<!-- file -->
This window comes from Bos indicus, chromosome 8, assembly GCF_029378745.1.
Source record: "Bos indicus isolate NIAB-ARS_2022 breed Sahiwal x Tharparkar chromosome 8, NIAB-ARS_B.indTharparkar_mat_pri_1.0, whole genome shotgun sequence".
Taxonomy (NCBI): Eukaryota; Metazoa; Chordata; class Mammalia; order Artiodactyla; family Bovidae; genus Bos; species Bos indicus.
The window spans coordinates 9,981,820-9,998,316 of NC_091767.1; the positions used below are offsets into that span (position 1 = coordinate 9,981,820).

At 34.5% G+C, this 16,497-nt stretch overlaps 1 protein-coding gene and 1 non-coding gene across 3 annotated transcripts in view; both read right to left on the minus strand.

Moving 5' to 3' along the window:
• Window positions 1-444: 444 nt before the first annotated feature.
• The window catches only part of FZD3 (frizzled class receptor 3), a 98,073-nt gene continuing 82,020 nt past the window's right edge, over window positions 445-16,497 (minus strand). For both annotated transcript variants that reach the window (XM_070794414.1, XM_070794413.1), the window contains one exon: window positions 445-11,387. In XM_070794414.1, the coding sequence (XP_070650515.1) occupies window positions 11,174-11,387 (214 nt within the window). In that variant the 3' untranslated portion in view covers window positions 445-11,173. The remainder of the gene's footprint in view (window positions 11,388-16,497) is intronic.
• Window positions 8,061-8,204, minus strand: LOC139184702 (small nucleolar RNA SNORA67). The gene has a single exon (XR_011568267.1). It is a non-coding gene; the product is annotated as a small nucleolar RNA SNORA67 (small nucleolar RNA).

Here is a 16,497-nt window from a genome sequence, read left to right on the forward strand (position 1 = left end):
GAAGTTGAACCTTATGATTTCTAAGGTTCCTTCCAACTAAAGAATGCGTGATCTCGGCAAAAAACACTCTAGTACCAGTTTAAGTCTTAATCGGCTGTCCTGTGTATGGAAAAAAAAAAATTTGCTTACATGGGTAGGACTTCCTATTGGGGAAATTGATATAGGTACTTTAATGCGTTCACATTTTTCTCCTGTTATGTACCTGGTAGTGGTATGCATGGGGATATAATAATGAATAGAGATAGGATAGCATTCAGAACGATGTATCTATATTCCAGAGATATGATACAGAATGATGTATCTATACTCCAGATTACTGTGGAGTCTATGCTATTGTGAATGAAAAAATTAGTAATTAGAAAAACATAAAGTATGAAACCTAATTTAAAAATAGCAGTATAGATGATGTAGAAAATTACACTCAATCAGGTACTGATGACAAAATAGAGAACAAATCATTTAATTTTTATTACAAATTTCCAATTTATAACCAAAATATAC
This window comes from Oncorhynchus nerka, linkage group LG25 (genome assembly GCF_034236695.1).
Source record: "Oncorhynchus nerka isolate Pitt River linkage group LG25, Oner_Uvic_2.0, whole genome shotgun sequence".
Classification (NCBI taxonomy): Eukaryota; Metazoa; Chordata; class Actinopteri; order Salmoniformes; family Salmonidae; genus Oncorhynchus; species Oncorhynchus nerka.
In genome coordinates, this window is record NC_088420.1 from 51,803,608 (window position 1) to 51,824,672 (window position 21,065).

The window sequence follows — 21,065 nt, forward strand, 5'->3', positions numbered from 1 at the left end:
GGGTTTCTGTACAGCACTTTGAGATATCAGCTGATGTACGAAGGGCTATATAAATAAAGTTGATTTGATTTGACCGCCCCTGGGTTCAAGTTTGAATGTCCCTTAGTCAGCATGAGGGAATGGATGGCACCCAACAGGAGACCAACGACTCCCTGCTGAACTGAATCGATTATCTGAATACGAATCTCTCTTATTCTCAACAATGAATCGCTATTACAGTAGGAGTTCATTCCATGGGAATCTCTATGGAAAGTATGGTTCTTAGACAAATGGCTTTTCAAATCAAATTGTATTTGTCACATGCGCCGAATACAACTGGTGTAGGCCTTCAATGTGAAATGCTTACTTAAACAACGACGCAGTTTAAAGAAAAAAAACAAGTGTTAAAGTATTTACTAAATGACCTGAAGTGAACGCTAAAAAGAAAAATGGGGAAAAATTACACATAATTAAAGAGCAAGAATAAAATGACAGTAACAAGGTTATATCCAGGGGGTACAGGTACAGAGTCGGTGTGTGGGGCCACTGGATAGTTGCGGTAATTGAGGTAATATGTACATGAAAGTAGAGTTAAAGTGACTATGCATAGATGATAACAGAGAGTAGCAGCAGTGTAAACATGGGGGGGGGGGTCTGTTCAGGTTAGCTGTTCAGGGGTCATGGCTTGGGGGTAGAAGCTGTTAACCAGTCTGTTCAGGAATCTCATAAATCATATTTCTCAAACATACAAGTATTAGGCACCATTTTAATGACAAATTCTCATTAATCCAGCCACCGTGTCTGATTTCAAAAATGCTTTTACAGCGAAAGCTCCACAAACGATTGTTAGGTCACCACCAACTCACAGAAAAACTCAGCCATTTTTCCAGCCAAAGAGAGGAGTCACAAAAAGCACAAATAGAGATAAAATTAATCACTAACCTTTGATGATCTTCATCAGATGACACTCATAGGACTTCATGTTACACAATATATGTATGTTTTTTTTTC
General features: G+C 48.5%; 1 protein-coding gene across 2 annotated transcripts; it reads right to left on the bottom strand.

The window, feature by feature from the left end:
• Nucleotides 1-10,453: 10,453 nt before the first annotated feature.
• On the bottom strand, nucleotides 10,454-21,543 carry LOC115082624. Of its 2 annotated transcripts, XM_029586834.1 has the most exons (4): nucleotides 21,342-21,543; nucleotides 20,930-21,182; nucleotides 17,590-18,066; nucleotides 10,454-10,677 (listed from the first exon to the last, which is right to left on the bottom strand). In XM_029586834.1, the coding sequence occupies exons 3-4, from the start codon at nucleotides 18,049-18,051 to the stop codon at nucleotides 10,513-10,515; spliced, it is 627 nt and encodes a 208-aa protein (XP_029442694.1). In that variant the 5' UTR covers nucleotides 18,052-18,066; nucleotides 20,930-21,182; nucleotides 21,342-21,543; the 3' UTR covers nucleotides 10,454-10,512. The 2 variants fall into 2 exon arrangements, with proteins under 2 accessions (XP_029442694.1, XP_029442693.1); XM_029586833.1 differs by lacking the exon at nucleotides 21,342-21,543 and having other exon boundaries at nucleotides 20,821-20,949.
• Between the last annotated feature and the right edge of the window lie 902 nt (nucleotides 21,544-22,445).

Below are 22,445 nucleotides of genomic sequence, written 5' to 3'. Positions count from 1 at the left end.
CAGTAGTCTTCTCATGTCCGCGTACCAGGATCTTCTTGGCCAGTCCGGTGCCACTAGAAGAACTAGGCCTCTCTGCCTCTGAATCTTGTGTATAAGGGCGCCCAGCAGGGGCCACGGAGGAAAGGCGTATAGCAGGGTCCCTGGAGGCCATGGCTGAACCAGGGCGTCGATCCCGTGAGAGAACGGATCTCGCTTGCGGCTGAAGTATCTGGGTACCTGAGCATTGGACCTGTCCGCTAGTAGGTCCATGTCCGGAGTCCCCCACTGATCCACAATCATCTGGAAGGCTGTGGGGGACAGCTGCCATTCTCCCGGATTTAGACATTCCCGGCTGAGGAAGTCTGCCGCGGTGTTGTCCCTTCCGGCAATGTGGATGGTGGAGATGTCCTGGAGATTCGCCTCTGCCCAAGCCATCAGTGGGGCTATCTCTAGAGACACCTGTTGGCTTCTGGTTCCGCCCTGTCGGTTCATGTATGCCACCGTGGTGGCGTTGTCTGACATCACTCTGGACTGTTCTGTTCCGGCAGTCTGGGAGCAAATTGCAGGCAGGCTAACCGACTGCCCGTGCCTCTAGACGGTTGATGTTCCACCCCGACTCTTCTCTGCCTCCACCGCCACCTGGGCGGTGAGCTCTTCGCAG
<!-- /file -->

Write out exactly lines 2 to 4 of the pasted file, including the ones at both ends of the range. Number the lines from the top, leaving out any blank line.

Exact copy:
Source record: "Bos indicus isolate NIAB-ARS_2022 breed Sahiwal x Tharparkar chromosome 8, NIAB-ARS_B.indTharparkar_mat_pri_1.0, whole genome shotgun sequence".
Taxonomy (NCBI): Eukaryota; Metazoa; Chordata; class Mammalia; order Artiodactyla; family Bovidae; genus Bos; species Bos indicus.
The window spans coordinates 9,981,820-9,998,316 of NC_091767.1; the positions used below are offsets into that span (position 1 = coordinate 9,981,820).